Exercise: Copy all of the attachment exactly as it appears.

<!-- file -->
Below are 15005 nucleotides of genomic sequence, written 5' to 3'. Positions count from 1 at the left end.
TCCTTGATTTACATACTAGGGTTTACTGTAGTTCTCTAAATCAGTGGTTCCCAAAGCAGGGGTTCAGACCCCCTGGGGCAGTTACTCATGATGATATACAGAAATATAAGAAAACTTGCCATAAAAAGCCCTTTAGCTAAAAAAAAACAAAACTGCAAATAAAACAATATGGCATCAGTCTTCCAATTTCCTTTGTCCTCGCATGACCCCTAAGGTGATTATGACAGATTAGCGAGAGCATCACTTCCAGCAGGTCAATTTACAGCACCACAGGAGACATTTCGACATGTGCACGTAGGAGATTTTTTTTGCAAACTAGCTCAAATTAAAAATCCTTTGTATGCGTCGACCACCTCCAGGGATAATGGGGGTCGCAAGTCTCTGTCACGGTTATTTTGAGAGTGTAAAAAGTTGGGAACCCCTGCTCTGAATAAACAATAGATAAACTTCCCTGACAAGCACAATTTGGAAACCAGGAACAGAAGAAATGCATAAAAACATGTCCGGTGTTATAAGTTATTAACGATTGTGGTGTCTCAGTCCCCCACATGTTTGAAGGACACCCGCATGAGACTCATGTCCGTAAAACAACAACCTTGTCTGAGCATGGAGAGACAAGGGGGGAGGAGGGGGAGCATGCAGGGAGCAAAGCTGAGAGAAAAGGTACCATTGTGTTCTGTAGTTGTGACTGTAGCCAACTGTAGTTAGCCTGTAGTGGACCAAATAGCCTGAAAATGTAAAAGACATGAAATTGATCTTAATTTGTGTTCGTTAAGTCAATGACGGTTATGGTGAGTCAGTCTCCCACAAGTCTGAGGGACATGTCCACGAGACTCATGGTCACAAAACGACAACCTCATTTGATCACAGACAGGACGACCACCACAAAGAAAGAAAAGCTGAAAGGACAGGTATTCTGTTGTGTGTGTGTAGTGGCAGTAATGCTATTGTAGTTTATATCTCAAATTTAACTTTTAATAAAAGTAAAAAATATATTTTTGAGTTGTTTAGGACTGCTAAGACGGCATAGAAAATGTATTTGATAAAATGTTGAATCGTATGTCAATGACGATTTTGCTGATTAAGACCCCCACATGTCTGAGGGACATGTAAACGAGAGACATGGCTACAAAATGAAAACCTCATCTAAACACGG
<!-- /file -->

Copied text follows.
Below are 15005 nucleotides of genomic sequence, written 5' to 3'. Positions count from 1 at the left end.
TCCTTGATTTACATACTAGGGTTTACTGTAGTTCTCTAAATCAGTGGTTCCCAAAGCAGGGGTTCAGACCCCCTGGGGCAGTTACTCATGATGATATACAGAAATATAAGAAAACTTGCCATAAAAAGCCCTTTAGCTAAAAAAAAACAAAACTGCAAATAAAACAATATGGCATCAGTCTTCCAATTTCCTTTGTCCTCGCATGACCCCTAAGGTGATTATGACAGATTAGCGAGAGCATCACTTCCAGCAGGTCAATTTACAGCACCACAGGAGACATTTCGACATGTGCACGTAGGAGATTTTTTTTGCAAACTAGCTCAAATTAAAAATCCTTTGTATGCGTCGACCACCTCCAGGGATAATGGGGGTCGCAAGTCTCTGTCACGGTTATTTTGAGAGTGTAAAAAGTTGGGAACCCCTGCTCTGAATAAACAATAGATAAACTTCCCTGACAAGCACAATTTGGAAACCAGGAACAGAAGAAATGCATAAAAACATGTCCGGTGTTATAAGTTATTAACGATTGTGGTGTCTCAGTCCCCCACATGTTTGAAGGACACCCGCATGAGACTCATGTCCGTAAAACAACAACCTTGTCTGAGCATGGAGAGACAAGGGGGGAGGAGGGGGAGCATGCAGGGAGCAAAGCTGAGAGAAAAGGTACCATTGTGTTCTGTAGTTGTGACTGTAGCCAACTGTAGTTAGCCTGTAGTGGACCAAATAGCCTGAAAATGTAAAAGACATGAAATTGATCTTAATTTGTGTTCGTTAAGTCAATGACGGTTATGGTGAGTCAGTCTCCCACAAGTCTGAGGGACATGTCCACGAGACTCATGGTCACAAAACGACAACCTCATTTGATCACAGACAGGACGACCACCACAAAGAAAGAAAAGCTGAAAGGACAGGTATTCTGTTGTGTGTGTGTAGTGGCAGTAATGCTATTGTAGTTTATATCTCAAATTTAACTTTTAATAAAAGTAAAAAATATATTTTTGAGTTGTTTAGGACTGCTAAGACGGCATAGAAAATGTATTTGATAAAATGTTGAATCGTATGTCAATGACGATTTTGCTGATTAAGACCCCCACATGTCTGAGGGACATGTAAACGAGAGACATGGCTACAAAATGAAAACCTCATCTAAACACGG